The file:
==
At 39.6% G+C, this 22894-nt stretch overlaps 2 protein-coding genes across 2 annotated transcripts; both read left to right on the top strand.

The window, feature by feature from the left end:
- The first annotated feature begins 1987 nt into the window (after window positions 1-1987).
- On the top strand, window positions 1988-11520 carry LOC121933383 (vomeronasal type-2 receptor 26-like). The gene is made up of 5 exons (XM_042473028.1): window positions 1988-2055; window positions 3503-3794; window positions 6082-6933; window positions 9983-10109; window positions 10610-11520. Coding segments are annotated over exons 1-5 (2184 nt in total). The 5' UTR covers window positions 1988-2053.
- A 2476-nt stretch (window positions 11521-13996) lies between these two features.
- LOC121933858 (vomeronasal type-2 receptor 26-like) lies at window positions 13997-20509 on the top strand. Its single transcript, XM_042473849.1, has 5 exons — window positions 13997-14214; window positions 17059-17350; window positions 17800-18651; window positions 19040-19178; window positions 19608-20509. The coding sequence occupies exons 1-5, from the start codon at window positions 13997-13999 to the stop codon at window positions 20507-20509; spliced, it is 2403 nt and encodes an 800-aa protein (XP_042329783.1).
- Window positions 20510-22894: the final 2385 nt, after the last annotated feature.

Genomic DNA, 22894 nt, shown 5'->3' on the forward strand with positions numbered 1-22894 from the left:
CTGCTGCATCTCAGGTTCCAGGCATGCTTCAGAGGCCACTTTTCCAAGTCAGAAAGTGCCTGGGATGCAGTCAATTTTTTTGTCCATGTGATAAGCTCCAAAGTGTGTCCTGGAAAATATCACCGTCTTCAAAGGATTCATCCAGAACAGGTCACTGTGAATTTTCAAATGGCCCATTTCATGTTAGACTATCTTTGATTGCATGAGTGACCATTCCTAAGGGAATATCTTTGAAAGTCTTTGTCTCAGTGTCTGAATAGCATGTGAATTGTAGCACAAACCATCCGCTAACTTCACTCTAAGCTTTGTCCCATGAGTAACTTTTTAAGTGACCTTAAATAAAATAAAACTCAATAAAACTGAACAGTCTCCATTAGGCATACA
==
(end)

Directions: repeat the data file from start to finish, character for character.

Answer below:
At 39.6% G+C, this 22894-nt stretch overlaps 2 protein-coding genes across 2 annotated transcripts; both read left to right on the top strand.

The window, feature by feature from the left end:
- The first annotated feature begins 1987 nt into the window (after window positions 1-1987).
- On the top strand, window positions 1988-11520 carry LOC121933383 (vomeronasal type-2 receptor 26-like). The gene is made up of 5 exons (XM_042473028.1): window positions 1988-2055; window positions 3503-3794; window positions 6082-6933; window positions 9983-10109; window positions 10610-11520. Coding segments are annotated over exons 1-5 (2184 nt in total). The 5' UTR covers window positions 1988-2053.
- A 2476-nt stretch (window positions 11521-13996) lies between these two features.
- LOC121933858 (vomeronasal type-2 receptor 26-like) lies at window positions 13997-20509 on the top strand. Its single transcript, XM_042473849.1, has 5 exons — window positions 13997-14214; window positions 17059-17350; window positions 17800-18651; window positions 19040-19178; window positions 19608-20509. The coding sequence occupies exons 1-5, from the start codon at window positions 13997-13999 to the stop codon at window positions 20507-20509; spliced, it is 2403 nt and encodes an 800-aa protein (XP_042329783.1).
- Window positions 20510-22894: the final 2385 nt, after the last annotated feature.

Genomic DNA, 22894 nt, shown 5'->3' on the forward strand with positions numbered 1-22894 from the left:
CTGCTGCATCTCAGGTTCCAGGCATGCTTCAGAGGCCACTTTTCCAAGTCAGAAAGTGCCTGGGATGCAGTCAATTTTTTTGTCCATGTGATAAGCTCCAAAGTGTGTCCTGGAAAATATCACCGTCTTCAAAGGATTCATCCAGAACAGGTCACTGTGAATTTTCAAATGGCCCATTTCATGTTAGACTATCTTTGATTGCATGAGTGACCATTCCTAAGGGAATATCTTTGAAAGTCTTTGTCTCAGTGTCTGAATAGCATGTGAATTGTAGCACAAACCATCCGCTAACTTCACTCTAAGCTTTGTCCCATGAGTAACTTTTTAAGTGACCTTAAATAAAATAAAACTCAATAAAACTGAACAGTCTCCATTAGGCATACA